If You Are Not Assessing, You Are Just Guessing
Tracking your progress is an important part of staying on track with your fitness goals. Keeping a food log, workout log, taking “before and after” photos, recording body weight, body fat, circumference measurements, and personal records (PR’s) are all great ways to keep you on track and moving in the right direction.
When first starting a program, you may not see much movement on the scale. Do not get discouraged. It is likely that you are gaining a little muscle and shedding a little body fat. This is the initial phase we all go through when our bodies are adapting to new stimuli. Stick with it.
When tracking body weight, weighing yourself every single day can sometimes do more harm than good. Your body weight fluctuates daily and at different times based on things like fluid, sodium consumption, and undigested food. Minor daily fluctuations on the scale can be discouraging to a person’s weight loss efforts. Instead, weigh yourself once a week in the morning on an empty stomach, wearing minimal or no clothing, using the same scale. Different scales will skew your readings so the scale needs to stay consistent.
Also, the scale is just one tool for measuring progress. Remember, the scale only measures WEIGHT loss. Take body fat readings each week of the month to measure FAT loss. There is a big difference between these two. Look at it like this. Hypothetically, two twin brothers agree to participate in a 6-week research study designed to assess how different combinations of macronutrients (carbs, protein, and fat) affect body composition. Both twins are put on a 2,000 calorie per day diet, and both adhere to the same workout program. Assuming all things are constant like body weight when starting, and the amount of weight used in the workout program, twin “A” consumes 2,000 calories of Oreo Cookies each day, twin “B” consumes 2,000 calories of lean meats, vegetables and fruits, nuts and seeds, and a fairly low amount of starches and sugars. Assuming twin “A” hasn’t had any health complications after 6 weeks (which would be a miracle), their body WEIGHT may be around the same range but who do you think will come out with a lower body FAT percentage? How about just overall better health? The answer to that is obvious.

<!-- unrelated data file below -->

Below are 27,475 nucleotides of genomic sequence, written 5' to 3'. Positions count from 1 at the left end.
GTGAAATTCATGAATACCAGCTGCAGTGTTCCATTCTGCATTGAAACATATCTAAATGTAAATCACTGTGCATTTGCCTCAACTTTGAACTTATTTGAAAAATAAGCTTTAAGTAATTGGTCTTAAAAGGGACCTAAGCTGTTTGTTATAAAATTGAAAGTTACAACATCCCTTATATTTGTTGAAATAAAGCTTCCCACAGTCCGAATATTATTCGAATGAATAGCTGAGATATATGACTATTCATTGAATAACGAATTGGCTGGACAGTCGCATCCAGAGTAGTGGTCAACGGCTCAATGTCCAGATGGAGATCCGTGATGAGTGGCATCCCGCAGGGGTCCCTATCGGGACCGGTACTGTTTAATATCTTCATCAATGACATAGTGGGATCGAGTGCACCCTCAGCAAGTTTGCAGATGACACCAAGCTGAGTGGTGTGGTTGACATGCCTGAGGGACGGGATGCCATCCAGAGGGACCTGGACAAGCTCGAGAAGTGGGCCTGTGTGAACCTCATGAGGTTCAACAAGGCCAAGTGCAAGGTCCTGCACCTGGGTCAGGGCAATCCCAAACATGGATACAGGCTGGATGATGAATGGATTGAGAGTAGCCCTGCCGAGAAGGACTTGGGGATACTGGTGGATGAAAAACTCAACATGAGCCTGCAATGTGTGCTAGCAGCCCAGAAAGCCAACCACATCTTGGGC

For body fat readings, if you do not work with a trained specialist such as a certified personal trainer, strength coach, doctor or physician who can take your skin fold readings using calipers to measure specific spots on the body regularly, you can take your own body fat readings using a handheld body fat loss monitor. The most commonly used body fat reader is the Body Logic HBF 306 Body Fat Analyzer. This body fat reader is a handheld device that uses a method called “bioelectrical impedance analysis” to estimate body composition and in particular, body fat percentage and body mass index (BMI). I believe most health and fitness professionals would agree that this method is not the most accurate. I think the rate of error is somewhere between +/- 2-3%. So for example, if your reading is 20% body fat, you could be as high as 23%, as low as 17% body fat, or somewhere in between. Obviously not the most accurate, but this is the most practical for most people, so rather than focus on the actual body fat percentage number, focus on the body fat percentage range. If your body fat range is going down each week, you are making progress.